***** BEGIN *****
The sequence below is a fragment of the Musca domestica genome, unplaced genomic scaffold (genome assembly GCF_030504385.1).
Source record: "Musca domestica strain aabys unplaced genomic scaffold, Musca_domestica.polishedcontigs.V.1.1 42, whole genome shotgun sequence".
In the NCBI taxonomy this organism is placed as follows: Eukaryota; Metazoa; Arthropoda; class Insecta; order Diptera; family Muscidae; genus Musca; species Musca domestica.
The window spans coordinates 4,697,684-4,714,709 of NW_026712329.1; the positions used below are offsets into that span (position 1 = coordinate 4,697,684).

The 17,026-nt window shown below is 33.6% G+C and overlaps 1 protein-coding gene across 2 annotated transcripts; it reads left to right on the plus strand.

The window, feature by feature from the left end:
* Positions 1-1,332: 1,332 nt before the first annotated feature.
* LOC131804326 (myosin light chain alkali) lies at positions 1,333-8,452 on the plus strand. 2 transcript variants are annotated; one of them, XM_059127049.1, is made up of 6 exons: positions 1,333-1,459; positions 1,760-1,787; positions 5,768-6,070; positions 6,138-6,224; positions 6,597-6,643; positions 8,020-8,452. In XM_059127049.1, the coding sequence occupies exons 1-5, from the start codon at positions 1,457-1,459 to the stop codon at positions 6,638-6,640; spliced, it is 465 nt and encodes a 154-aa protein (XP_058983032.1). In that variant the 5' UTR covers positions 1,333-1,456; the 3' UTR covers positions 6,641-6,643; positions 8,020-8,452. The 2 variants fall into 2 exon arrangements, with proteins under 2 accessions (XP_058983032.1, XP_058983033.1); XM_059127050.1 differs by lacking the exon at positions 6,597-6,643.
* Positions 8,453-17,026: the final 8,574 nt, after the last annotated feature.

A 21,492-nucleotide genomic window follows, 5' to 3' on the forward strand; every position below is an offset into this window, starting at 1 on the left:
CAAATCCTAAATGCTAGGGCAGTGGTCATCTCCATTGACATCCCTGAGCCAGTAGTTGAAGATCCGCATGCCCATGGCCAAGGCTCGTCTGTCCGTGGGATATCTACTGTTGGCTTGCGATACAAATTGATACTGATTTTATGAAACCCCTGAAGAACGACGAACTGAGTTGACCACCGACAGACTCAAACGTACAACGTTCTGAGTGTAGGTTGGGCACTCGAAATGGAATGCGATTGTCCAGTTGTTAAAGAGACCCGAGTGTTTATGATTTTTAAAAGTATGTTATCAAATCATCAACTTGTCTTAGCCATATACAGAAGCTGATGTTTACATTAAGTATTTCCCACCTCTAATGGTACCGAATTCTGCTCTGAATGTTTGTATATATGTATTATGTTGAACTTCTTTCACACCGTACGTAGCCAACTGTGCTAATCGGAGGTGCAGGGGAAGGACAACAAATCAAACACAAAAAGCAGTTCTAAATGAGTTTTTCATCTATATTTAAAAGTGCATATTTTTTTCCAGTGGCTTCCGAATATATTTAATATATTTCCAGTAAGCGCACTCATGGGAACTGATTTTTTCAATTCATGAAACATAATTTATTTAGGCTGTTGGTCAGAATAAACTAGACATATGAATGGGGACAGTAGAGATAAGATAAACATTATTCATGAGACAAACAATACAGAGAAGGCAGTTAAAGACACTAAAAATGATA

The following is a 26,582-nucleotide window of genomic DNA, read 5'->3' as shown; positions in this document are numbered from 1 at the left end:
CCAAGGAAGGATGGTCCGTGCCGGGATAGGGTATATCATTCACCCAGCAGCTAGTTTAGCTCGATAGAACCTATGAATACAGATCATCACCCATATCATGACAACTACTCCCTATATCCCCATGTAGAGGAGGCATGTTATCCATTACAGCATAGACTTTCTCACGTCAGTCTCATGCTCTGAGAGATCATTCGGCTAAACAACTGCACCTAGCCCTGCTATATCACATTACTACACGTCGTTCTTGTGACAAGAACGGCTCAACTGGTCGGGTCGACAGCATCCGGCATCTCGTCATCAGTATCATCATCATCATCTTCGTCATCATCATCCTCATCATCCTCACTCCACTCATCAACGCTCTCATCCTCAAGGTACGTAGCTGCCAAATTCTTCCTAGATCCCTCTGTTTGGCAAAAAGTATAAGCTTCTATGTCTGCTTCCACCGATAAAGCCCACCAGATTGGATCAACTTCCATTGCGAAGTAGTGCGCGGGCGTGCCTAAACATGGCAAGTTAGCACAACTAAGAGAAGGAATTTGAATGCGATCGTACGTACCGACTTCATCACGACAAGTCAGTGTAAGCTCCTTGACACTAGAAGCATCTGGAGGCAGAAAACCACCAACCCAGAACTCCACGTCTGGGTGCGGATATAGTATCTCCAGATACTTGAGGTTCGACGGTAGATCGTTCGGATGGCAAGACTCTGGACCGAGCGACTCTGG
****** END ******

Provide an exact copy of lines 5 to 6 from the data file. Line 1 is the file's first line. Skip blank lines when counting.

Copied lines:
The 17,026-nt window shown below is 33.6% G+C and overlaps 1 protein-coding gene across 2 annotated transcripts; it reads left to right on the plus strand.

The window, feature by feature from the left end: